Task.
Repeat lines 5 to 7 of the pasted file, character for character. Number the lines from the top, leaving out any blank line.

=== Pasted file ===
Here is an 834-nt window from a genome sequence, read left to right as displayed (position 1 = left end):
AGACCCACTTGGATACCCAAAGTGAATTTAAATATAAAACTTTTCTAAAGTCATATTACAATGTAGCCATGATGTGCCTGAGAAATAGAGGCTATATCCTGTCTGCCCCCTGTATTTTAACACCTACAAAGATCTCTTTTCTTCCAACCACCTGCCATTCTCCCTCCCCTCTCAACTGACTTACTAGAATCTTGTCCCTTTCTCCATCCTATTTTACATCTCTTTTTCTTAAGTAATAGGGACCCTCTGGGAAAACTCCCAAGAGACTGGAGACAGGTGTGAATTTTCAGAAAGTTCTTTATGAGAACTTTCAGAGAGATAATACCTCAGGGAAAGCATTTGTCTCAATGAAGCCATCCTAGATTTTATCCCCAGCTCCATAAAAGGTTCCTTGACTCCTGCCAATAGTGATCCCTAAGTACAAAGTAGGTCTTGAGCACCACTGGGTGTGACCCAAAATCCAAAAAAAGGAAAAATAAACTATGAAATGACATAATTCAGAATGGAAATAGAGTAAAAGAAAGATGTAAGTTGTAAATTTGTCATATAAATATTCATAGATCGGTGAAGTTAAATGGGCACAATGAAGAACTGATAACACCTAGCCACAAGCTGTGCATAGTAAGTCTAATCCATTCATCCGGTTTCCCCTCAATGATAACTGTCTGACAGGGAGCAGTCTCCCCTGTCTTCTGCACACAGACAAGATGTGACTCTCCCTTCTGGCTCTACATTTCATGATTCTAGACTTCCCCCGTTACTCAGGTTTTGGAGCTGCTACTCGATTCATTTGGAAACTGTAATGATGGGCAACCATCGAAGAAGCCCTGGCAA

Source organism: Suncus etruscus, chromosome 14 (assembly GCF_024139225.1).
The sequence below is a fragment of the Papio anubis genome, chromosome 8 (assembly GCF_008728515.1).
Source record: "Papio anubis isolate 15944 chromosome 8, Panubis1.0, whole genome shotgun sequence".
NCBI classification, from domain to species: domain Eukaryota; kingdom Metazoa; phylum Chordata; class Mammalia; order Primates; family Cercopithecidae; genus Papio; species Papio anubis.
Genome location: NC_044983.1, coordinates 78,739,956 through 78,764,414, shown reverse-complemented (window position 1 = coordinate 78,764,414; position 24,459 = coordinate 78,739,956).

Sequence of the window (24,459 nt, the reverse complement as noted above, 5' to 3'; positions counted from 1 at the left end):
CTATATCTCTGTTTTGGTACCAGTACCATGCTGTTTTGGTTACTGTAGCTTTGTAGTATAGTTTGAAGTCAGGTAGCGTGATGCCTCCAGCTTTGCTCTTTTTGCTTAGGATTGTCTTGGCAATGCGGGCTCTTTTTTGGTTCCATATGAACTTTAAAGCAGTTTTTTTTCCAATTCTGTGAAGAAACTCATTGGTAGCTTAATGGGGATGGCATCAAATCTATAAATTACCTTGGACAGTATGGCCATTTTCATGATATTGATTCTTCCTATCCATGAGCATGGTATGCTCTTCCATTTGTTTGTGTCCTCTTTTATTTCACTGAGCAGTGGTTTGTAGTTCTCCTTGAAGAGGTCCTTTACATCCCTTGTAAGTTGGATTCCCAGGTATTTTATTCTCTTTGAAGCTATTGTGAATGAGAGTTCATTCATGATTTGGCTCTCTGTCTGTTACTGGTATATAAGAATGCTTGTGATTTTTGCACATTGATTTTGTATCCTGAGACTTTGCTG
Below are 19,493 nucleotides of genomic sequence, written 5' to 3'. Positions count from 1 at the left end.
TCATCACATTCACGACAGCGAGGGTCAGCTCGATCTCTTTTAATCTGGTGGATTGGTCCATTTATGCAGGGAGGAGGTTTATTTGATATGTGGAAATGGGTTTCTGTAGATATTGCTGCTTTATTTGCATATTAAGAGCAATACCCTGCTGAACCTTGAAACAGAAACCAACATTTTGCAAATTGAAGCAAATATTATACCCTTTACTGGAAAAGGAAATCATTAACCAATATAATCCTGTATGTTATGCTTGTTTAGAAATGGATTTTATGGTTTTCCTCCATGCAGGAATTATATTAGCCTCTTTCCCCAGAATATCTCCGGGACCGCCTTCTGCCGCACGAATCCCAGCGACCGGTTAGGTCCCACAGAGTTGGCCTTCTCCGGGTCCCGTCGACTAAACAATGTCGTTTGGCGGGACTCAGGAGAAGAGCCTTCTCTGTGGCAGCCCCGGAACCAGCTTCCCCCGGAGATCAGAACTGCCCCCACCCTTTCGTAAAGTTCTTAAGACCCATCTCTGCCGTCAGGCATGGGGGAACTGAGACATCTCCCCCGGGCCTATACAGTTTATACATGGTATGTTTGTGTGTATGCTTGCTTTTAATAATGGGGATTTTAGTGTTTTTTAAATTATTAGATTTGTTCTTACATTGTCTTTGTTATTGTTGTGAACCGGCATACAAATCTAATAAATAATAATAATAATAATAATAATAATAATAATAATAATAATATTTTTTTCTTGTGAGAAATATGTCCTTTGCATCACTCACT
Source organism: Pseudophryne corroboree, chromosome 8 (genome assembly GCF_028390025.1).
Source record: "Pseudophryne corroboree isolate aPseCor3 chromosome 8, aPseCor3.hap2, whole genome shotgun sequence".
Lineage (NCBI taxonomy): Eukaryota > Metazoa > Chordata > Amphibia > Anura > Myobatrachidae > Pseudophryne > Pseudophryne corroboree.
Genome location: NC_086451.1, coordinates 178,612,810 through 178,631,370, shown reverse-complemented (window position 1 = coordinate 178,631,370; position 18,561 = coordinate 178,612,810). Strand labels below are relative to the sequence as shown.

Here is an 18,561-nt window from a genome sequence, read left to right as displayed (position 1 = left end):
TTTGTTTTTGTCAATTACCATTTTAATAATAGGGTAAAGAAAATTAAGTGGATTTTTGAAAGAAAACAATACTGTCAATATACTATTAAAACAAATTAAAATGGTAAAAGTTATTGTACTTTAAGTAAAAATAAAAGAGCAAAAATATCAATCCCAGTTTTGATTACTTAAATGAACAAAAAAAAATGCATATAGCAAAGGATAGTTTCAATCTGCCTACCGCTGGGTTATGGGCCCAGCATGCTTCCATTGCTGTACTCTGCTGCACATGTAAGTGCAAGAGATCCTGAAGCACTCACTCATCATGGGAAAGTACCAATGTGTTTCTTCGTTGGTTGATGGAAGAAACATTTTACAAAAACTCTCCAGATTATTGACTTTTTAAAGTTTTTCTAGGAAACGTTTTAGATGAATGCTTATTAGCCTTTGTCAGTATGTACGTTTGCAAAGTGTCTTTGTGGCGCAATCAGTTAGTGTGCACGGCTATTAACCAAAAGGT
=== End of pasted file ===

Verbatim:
Source record: "Papio anubis isolate 15944 chromosome 8, Panubis1.0, whole genome shotgun sequence".
NCBI classification, from domain to species: domain Eukaryota; kingdom Metazoa; phylum Chordata; class Mammalia; order Primates; family Cercopithecidae; genus Papio; species Papio anubis.
Genome location: NC_044983.1, coordinates 78,739,956 through 78,764,414, shown reverse-complemented (window position 1 = coordinate 78,764,414; position 24,459 = coordinate 78,739,956).